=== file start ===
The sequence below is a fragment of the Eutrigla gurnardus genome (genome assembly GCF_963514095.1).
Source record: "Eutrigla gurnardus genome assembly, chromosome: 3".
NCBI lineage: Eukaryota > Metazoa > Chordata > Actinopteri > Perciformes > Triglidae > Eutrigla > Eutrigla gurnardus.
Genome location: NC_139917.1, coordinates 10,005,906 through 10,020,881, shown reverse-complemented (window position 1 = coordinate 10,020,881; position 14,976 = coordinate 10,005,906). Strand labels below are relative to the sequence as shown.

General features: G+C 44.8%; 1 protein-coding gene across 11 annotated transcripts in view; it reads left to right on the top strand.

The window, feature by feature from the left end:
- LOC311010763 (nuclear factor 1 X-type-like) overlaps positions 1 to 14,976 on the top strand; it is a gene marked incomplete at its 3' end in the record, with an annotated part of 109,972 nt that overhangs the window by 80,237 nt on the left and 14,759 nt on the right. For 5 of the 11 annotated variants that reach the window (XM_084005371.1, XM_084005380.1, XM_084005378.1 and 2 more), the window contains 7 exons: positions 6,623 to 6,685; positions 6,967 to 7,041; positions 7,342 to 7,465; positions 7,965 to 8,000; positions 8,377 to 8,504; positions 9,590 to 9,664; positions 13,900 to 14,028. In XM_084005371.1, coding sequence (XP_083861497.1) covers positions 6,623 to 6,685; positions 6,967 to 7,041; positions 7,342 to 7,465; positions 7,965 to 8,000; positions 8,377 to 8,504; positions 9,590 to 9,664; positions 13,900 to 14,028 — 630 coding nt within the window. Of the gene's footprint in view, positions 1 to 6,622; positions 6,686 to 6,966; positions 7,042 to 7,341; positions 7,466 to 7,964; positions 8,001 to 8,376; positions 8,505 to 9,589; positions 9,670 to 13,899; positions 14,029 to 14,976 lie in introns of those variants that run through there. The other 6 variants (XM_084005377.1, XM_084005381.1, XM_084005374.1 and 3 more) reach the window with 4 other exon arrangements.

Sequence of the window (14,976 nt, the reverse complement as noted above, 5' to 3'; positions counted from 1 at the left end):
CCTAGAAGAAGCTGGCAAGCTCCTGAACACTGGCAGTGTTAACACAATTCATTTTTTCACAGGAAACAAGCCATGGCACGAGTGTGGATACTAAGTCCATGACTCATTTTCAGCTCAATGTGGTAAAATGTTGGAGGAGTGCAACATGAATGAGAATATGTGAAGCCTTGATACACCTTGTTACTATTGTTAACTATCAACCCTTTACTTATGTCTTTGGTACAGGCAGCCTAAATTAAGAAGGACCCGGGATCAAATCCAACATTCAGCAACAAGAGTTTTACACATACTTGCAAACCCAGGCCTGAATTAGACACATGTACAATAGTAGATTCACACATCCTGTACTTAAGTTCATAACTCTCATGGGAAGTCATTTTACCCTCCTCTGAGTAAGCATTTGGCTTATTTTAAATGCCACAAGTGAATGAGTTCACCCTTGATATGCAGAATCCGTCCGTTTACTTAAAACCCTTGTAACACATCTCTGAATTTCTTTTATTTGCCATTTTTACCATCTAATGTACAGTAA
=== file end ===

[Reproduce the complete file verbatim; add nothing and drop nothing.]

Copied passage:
The sequence below is a fragment of the Eutrigla gurnardus genome (genome assembly GCF_963514095.1).
Source record: "Eutrigla gurnardus genome assembly, chromosome: 3".
NCBI lineage: Eukaryota > Metazoa > Chordata > Actinopteri > Perciformes > Triglidae > Eutrigla > Eutrigla gurnardus.
Genome location: NC_139917.1, coordinates 10,005,906 through 10,020,881, shown reverse-complemented (window position 1 = coordinate 10,020,881; position 14,976 = coordinate 10,005,906). Strand labels below are relative to the sequence as shown.

General features: G+C 44.8%; 1 protein-coding gene across 11 annotated transcripts in view; it reads left to right on the top strand.

The window, feature by feature from the left end:
- LOC311010763 (nuclear factor 1 X-type-like) overlaps positions 1 to 14,976 on the top strand; it is a gene marked incomplete at its 3' end in the record, with an annotated part of 109,972 nt that overhangs the window by 80,237 nt on the left and 14,759 nt on the right. For 5 of the 11 annotated variants that reach the window (XM_084005371.1, XM_084005380.1, XM_084005378.1 and 2 more), the window contains 7 exons: positions 6,623 to 6,685; positions 6,967 to 7,041; positions 7,342 to 7,465; positions 7,965 to 8,000; positions 8,377 to 8,504; positions 9,590 to 9,664; positions 13,900 to 14,028. In XM_084005371.1, coding sequence (XP_083861497.1) covers positions 6,623 to 6,685; positions 6,967 to 7,041; positions 7,342 to 7,465; positions 7,965 to 8,000; positions 8,377 to 8,504; positions 9,590 to 9,664; positions 13,900 to 14,028 — 630 coding nt within the window. Of the gene's footprint in view, positions 1 to 6,622; positions 6,686 to 6,966; positions 7,042 to 7,341; positions 7,466 to 7,964; positions 8,001 to 8,376; positions 8,505 to 9,589; positions 9,670 to 13,899; positions 14,029 to 14,976 lie in introns of those variants that run through there. The other 6 variants (XM_084005377.1, XM_084005381.1, XM_084005374.1 and 3 more) reach the window with 4 other exon arrangements.

Sequence of the window (14,976 nt, the reverse complement as noted above, 5' to 3'; positions counted from 1 at the left end):
CCTAGAAGAAGCTGGCAAGCTCCTGAACACTGGCAGTGTTAACACAATTCATTTTTTCACAGGAAACAAGCCATGGCACGAGTGTGGATACTAAGTCCATGACTCATTTTCAGCTCAATGTGGTAAAATGTTGGAGGAGTGCAACATGAATGAGAATATGTGAAGCCTTGATACACCTTGTTACTATTGTTAACTATCAACCCTTTACTTATGTCTTTGGTACAGGCAGCCTAAATTAAGAAGGACCCGGGATCAAATCCAACATTCAGCAACAAGAGTTTTACACATACTTGCAAACCCAGGCCTGAATTAGACACATGTACAATAGTAGATTCACACATCCTGTACTTAAGTTCATAACTCTCATGGGAAGTCATTTTACCCTCCTCTGAGTAAGCATTTGGCTTATTTTAAATGCCACAAGTGAATGAGTTCACCCTTGATATGCAGAATCCGTCCGTTTACTTAAAACCCTTGTAACACATCTCTGAATTTCTTTTATTTGCCATTTTTACCATCTAATGTACAGTAA